The workplace AI software company is expected to roughly triple its valuation in the Series B funding round, multiple sources told Forbes.
Buzzy AI startup Intenseye is raising new funding that is expected to triple the company’s valuation, Forbes has learned. Venture capital firm Lightspeed Venture Partners is leading the Series B, multiple sources tell Forbes, which will value the workplace safety AI company at approximately $300 million.
Five-year-old Intenseye, which uses artificial intelligence to analyze workplace images and videos to identify safety issues, drew so much interest amid an investor frenzy for AI companies that the deal came together in just a matter of days, a source with knowledge of the process said. Lightspeed ended up the preferred term sheet, five sources told Forbes. Intenseye is raising $65 million in the funding round, according to a source with knowledge of the negotiation.
Intenseye did not respond to a request for comment as of publication time. Lightspeed declined to comment.
Launched in Istanbul in 2018 by cofounders Sercan Esen and Serhat Cillidag, who previously worked together as AI engineers for Sony at its Turkey office, Intenseye’s software connects to a workplace’s existing surveillance cameras, then uses machine learning to scan the resulting images and videos for unsafe behavior or hazards. (Customers can run Intenseye’s tools on the cloud or on their own servers, according to its site.) Its technology can identify issues with worker body posture, danger zone violations and whether a worker is wearing appropriate protective gear.
Now co-headquartered in New York, Intenseye’s customers include Coca-Cola and British textile conglomerate Coats. The company appeared on the Forbes AI 50 list in 2022.
Intenseye had previously announced a $25 million Series A funding round led by Insight Partners in 2021. That round, which included existing investors Air Street Capital and Point Nine, valued the company at just under $100 million at the time, according to PitchBook data. Insight and Air Street declined to comment. Point Nine didn’t respond to a comment request.
Intenseye said in an April press release that its AI models were trained on “a dataset of 22 billion images collected from 25 countries,” adding that it only tracked “actions” and “protects the identities of individuals” by blurring faces, among other measures. “We have assumed responsibility for designing AI ethically and deploying it responsibly to promote psychological safety in the workplaces,” Gökhan Yildiz, Intenseye’s head of business development, said then.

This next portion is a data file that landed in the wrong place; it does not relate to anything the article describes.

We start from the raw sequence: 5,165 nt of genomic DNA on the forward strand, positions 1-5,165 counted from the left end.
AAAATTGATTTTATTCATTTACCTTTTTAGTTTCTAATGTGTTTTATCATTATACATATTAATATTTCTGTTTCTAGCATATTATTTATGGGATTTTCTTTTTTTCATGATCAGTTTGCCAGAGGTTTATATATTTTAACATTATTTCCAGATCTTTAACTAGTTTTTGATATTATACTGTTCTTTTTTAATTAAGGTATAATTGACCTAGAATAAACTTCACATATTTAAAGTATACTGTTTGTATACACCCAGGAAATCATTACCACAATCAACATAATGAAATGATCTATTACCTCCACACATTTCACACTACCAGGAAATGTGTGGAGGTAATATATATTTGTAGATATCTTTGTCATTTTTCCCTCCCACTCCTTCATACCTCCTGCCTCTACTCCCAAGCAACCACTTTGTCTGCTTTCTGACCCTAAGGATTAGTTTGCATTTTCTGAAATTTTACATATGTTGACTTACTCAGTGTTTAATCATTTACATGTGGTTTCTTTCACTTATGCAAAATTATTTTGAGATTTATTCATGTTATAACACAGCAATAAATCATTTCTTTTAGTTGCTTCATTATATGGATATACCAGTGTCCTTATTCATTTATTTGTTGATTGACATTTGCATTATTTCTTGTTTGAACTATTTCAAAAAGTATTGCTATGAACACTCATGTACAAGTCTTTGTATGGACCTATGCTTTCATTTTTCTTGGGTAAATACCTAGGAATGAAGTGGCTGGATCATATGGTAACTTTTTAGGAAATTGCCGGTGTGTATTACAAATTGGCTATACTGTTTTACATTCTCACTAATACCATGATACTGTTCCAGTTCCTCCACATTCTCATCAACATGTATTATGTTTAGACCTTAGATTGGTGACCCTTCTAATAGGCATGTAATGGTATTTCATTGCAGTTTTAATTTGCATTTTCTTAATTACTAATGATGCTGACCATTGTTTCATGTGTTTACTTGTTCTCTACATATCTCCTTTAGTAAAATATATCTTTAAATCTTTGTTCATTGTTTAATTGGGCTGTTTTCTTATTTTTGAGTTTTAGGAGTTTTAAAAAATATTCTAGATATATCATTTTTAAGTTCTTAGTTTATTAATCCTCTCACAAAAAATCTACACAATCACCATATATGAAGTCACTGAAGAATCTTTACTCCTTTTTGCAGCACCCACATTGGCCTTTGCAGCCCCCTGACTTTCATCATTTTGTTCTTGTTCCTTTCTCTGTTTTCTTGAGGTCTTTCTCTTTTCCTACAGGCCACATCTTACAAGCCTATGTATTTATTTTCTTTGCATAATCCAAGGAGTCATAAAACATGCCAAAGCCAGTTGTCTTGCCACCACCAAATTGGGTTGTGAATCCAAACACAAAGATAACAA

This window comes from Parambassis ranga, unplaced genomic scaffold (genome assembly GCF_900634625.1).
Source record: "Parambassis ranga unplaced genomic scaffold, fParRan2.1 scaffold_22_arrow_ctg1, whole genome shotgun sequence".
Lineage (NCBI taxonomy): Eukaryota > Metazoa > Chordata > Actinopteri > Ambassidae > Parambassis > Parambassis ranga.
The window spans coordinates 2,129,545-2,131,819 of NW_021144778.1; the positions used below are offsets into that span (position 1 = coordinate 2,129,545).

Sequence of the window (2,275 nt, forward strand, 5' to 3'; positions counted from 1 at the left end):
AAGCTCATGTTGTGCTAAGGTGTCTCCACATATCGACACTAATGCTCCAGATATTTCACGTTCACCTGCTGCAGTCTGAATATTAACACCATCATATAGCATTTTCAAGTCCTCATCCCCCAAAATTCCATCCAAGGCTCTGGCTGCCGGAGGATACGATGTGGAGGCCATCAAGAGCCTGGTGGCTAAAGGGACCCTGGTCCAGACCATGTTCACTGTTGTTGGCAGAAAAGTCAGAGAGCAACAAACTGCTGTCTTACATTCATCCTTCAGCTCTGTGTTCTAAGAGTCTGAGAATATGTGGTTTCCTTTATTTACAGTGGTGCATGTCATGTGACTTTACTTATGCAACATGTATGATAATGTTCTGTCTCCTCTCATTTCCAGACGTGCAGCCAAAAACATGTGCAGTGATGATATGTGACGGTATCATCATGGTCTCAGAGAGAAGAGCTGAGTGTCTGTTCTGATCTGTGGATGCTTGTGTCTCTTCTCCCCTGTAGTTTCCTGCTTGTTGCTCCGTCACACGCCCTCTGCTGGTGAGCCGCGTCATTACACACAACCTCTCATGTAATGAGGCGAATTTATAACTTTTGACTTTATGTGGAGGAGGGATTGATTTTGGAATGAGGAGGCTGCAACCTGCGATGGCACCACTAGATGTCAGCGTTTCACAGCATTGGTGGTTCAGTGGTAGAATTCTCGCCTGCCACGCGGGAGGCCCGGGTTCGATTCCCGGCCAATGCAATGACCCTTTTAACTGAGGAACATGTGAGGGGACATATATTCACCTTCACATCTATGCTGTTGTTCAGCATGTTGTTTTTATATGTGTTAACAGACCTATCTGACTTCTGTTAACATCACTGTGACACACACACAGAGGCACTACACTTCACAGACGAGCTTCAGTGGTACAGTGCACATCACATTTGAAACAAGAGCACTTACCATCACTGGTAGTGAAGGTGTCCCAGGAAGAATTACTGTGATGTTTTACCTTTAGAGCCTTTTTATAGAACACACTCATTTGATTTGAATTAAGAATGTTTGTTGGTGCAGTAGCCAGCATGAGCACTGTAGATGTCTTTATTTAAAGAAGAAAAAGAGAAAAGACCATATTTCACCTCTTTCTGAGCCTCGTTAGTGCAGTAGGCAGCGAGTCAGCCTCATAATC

Intenseye’s latest funding round comes as more than $32 billion in venture capital funding has poured into AI and machine learning companies this year — a figure that includes Microsoft’s $10 billion investment in OpenAI — according to PitchBook data.
Lightspeed is emerging as one of the more active players in the sector. In June, it said it counted more than 35 AI companies in its portfolio, with some $850 million invested.
Within AI, the firm’s deals have varied widely. Last month, Lightspeed announced a $50 million funding round into online gaming startup Inworld.AI, a few weeks after spearheading a much smaller $2 million AI-related investment into business process outsourcing firm Gushworks. Other notable AI investments include People.ai and Snorkel.ai.
The venture firm has moved fast in previous cases of peer interest, too. The founder of Stability AI, Emad Mostaque, previously told Forbes that Lightspeed had agreed to co-lead a $100 million funding round into the company in just six days — around the time the company launched its Stability Diffusion image generator — and eight times more money than Mostaque had set out to raise, he claimed. That Forbes report also revealed that Mostaque had exaggerated claims about his life story, including overstating his role in several major AI projects. Lightspeed declined to comment at the time.
Additional reporting by Kenrick Cai.